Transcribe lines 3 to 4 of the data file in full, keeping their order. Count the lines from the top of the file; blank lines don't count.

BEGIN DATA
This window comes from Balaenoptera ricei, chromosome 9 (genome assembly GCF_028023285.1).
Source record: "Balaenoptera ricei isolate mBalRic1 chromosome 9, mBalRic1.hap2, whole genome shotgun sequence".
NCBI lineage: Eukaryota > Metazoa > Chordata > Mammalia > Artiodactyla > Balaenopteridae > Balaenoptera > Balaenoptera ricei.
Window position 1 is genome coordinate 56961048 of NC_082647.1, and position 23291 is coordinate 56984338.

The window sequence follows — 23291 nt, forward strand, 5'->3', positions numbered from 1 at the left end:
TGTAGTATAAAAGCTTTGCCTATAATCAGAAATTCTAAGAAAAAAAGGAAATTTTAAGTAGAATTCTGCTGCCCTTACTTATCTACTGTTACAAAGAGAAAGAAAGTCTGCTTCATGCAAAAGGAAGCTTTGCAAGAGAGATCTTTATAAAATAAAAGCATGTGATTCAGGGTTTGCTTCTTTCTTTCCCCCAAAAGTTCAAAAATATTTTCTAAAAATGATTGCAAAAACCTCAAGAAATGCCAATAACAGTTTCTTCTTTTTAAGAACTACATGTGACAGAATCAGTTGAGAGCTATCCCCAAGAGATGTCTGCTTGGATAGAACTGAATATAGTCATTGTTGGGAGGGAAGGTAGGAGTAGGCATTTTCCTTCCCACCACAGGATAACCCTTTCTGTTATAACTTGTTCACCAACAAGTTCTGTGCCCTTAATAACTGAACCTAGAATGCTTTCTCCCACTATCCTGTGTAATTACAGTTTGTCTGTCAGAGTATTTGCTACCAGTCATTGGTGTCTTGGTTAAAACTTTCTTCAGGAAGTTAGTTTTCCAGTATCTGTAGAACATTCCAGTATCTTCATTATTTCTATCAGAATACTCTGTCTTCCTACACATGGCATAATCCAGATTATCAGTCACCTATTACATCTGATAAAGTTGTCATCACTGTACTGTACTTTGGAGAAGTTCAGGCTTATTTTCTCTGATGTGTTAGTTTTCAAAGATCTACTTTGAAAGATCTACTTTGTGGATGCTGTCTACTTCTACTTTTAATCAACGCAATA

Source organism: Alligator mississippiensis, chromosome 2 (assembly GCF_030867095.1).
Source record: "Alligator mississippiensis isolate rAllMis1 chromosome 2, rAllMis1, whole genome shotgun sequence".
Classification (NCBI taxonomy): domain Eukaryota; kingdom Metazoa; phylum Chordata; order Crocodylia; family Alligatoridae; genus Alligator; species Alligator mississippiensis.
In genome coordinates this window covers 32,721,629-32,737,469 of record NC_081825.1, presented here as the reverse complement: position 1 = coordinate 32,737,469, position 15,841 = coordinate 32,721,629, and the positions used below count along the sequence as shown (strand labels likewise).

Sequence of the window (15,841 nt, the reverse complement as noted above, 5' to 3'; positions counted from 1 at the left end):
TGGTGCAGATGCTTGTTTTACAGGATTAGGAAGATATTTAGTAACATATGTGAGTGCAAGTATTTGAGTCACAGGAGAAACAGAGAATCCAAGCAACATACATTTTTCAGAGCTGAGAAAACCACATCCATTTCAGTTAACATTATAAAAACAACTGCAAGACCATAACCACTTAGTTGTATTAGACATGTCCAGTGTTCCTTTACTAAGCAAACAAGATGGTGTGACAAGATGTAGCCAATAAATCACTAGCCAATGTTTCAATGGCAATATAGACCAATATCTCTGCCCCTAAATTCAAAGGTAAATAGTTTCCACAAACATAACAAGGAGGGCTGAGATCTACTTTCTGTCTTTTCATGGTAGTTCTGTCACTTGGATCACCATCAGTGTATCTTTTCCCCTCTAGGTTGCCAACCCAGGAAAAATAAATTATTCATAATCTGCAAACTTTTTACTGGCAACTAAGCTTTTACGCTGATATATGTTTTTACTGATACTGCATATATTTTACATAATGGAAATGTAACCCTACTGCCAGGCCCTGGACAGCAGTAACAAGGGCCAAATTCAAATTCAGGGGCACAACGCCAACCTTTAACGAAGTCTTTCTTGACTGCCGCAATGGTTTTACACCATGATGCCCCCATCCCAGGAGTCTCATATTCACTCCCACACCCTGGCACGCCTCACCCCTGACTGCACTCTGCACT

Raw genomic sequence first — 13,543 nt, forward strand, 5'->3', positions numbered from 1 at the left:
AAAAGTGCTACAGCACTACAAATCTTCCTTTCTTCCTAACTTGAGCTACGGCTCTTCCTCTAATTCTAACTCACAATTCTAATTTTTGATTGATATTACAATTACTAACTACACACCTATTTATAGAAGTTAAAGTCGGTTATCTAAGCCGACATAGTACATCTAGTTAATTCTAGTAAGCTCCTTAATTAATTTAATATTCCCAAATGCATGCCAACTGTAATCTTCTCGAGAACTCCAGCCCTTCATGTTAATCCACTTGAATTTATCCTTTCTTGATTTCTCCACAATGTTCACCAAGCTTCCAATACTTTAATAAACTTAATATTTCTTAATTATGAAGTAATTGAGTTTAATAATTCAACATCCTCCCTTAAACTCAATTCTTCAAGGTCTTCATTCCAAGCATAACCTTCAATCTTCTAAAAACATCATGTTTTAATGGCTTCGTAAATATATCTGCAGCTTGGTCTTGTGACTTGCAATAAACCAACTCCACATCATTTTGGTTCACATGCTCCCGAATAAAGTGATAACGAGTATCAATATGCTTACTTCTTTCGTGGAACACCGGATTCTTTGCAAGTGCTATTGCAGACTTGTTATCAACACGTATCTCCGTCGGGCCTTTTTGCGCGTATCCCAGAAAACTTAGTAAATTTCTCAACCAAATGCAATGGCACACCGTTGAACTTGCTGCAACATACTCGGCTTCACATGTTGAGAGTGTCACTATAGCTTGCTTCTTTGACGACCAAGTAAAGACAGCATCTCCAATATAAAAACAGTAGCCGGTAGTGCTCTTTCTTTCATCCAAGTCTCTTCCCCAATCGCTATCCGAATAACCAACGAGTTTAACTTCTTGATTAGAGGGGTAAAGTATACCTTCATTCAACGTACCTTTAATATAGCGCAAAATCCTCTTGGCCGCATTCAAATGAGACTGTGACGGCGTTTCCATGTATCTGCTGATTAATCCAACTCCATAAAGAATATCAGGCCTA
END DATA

NCBI lineage: Eukaryota > Metazoa > Chordata > Mammalia > Artiodactyla > Balaenopteridae > Balaenoptera > Balaenoptera ricei.
Window position 1 is genome coordinate 56961048 of NC_082647.1, and position 23291 is coordinate 56984338.